Alexis Cherry slept on her stomach when she was a baby, but she won't let her son, Evan.
"I have learned it is safer for him to sleep on his back and so that is what I do," Cherry said.
It is one of the bits of information the 22-year-old Columbus woman has received from Cribs For Kids, a national safe sleep initiative that provides grants to organizations to reduce the risk of infant sleep-related death.
Locally, it is coordinated by Healthy Families Georgia, which Jennifer Hayes is program manager.
Among the sponsors are District Attorney Julia Slater's office, the Columbus Consolidated Government, St. Francis Hospital and the University of Georgia Cooperative Extension's Positive Parenting Program.
Cherry's 3-month-old child sleeps in a portable crib given to her by Cribs For Kids.
A family support worker Kristy Claxton makes visits to her home.
"We talk about child development and child safety issues," Claxton explained.
Proper nutrition for mother and child is at the top of the list.
Cherry, who is single and currently unemployed, said if she had not received the crib from the organization, her baby likely would have slept in the bed with her.
"I have learned that is one of the worst things you can do," Cherry said.
She said she has also learned that the crib should have a tight fitting sheet and to not allow a blanket near her baby's head.
"They told me that no pillows or toys should be in the crib with the sleeping child," Cherry said.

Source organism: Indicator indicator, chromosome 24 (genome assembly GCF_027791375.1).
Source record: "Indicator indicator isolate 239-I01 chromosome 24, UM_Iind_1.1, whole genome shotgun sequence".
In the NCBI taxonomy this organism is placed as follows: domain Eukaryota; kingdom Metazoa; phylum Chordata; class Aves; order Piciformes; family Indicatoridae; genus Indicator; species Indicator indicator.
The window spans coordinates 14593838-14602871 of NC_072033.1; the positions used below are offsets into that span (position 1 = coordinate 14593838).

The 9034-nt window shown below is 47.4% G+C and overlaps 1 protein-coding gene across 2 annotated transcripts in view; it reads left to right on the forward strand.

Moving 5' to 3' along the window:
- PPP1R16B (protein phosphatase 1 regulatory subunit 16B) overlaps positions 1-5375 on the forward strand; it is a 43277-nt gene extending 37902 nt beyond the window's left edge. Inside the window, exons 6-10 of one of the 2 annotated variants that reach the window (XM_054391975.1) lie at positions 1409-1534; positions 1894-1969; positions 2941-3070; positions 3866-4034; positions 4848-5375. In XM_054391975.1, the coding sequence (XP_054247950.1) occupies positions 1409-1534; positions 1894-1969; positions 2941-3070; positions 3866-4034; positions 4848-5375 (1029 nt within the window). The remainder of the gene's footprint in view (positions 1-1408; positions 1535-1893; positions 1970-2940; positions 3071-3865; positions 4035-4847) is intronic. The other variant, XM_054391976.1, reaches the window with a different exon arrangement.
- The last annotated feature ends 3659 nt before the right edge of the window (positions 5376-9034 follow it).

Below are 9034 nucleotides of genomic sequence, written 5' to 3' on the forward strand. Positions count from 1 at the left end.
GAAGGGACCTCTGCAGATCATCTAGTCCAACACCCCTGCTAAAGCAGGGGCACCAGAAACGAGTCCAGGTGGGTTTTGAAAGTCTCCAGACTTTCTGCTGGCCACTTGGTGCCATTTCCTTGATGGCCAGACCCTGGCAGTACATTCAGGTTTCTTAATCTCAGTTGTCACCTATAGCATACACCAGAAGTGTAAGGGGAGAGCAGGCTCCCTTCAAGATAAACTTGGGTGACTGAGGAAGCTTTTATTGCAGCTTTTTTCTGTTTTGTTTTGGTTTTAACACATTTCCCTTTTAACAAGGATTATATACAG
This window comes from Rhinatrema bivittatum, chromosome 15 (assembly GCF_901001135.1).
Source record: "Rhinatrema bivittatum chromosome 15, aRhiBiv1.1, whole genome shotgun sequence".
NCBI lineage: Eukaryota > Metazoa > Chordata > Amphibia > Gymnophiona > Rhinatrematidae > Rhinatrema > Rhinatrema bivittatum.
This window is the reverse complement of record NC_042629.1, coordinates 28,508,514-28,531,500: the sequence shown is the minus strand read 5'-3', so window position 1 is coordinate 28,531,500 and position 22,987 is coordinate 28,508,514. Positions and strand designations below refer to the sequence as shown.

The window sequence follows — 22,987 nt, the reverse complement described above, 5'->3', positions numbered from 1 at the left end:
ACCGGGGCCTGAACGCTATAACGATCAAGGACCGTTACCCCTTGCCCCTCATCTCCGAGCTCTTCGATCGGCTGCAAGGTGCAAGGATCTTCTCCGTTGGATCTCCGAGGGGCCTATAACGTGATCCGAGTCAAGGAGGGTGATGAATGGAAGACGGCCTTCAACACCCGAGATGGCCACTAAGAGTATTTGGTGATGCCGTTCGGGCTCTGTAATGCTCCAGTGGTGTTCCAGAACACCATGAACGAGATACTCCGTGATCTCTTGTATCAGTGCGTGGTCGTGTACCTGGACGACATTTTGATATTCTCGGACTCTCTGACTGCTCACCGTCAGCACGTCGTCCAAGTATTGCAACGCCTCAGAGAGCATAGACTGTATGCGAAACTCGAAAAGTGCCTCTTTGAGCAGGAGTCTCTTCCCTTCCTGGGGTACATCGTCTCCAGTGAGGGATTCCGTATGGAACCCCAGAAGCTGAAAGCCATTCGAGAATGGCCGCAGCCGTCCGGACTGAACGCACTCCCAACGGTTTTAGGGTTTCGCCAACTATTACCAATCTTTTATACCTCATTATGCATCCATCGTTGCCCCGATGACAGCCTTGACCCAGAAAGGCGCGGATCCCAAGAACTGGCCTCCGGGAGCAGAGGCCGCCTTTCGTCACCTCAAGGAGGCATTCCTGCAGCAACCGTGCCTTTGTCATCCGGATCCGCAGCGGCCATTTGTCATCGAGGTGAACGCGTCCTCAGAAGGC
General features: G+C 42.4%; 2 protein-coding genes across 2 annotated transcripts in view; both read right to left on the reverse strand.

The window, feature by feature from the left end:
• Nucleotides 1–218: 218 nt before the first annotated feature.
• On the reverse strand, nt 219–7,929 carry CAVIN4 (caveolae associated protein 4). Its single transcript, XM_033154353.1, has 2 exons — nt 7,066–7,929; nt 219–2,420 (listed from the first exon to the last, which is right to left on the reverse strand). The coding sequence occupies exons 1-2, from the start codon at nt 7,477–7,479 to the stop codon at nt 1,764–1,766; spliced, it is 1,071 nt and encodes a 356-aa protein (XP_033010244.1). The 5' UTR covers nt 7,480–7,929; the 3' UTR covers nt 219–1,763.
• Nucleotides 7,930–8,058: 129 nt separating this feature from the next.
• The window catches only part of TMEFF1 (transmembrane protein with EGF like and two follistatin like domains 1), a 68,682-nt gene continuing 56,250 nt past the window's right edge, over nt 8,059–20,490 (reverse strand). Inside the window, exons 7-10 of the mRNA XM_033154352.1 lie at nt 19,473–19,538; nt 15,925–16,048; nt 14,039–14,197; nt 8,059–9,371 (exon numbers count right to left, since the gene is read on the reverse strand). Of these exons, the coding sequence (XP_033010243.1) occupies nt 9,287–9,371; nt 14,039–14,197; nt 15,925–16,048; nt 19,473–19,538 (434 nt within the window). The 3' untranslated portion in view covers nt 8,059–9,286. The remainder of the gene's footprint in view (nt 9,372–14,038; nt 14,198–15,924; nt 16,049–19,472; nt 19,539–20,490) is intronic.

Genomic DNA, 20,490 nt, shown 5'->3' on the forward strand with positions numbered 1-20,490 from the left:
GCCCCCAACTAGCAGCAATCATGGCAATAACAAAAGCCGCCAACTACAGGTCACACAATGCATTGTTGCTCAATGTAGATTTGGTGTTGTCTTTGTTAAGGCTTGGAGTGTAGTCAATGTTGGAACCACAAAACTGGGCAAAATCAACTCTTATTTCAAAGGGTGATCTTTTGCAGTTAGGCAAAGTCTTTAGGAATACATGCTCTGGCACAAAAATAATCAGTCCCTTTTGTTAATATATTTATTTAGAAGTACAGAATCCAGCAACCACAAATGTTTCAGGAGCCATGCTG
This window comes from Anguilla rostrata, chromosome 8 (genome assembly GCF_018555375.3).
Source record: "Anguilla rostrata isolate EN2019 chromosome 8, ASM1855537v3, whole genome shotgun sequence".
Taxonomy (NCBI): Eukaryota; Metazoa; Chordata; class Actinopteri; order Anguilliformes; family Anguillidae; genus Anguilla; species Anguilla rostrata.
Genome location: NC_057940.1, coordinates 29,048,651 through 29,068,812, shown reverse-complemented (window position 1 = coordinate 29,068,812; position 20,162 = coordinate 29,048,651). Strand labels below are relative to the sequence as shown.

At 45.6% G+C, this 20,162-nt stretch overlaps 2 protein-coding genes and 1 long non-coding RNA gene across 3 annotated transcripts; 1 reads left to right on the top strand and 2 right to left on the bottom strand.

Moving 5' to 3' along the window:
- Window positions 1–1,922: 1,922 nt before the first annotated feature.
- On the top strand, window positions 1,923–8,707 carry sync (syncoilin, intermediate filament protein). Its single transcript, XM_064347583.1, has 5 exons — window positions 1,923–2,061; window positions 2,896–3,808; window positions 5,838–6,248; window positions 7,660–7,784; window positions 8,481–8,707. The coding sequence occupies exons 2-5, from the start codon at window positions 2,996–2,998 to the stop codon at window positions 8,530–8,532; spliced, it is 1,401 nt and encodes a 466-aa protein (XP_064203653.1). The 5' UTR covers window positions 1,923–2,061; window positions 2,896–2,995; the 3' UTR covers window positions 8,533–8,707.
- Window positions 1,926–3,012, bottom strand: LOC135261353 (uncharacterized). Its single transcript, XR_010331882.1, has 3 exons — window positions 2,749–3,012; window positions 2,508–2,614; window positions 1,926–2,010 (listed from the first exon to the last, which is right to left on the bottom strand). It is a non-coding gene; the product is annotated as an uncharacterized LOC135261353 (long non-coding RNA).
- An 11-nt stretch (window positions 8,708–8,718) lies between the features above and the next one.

"Some people use part of the crib as storage, piling up diapers," said Program Manager Jennifer Hayes. "That should never be done."
Keeping the child warm is important, but Claxton told Cherry to not put too much clothing on the baby because overheating may be harmful.
To be eligible for the program, a woman must be more than 32 weeks pregnant or have a child less than one year of age. There must limited resources to purchase a crib and the family must live in the Chattahoochee Judicial Circuit, which consists of Muscogee, Chattahoochee, Taylor, Talbot, Harris and Marion counties.
Cherry learned about the program while in the hospital.
The local organization received its grant October 2012 and began to give out cribs Dec. 6.
Those interested in finding out more about Cribs For Kids should call Hayes at 706-321-6640 or email her at firstname.lastname@example.org.
According to Cribs For Kids, Sudden Infant Death Syndrome and accidental suffocation are the leading causes of death in children one year and younger, and it is babies 2-4 months of age who are at the highest risk.
The American SIDS Institute reports there are 2,500 SIDS deaths per year in the United States.
It is not clear what causes SIDS as most children appear to have been healthy. Even autopsies don't provide a clue.
According to the National Sleep Foundation, research suggests that SIDS occurs when an infant's body has difficulty regulating breathing, cardiovascular functions, and/or body temperature because of an underlying developmental delay or problem in parts of the brain controlling those activities.
On its website, the foundation says some infants who succumb to SIDS are born with an abnormality in regions of the brain that control breathing and the normal arousal response. Infants born with other brain defects, possibly due to genetics, exposure to a toxic substance or lack of oxygen to the fetus (due to cigarette smoking during pregnancy, for example), may also be more susceptible to SIDS.
Scientists believe, the foundation says, that while these developmental defects or delays alone may not cause SIDS, it may occur when these vulnerabilities combine with other events, such as difficulty breathing due to an infection or decreased oxygen intake resulting from bedding that covers the infants face.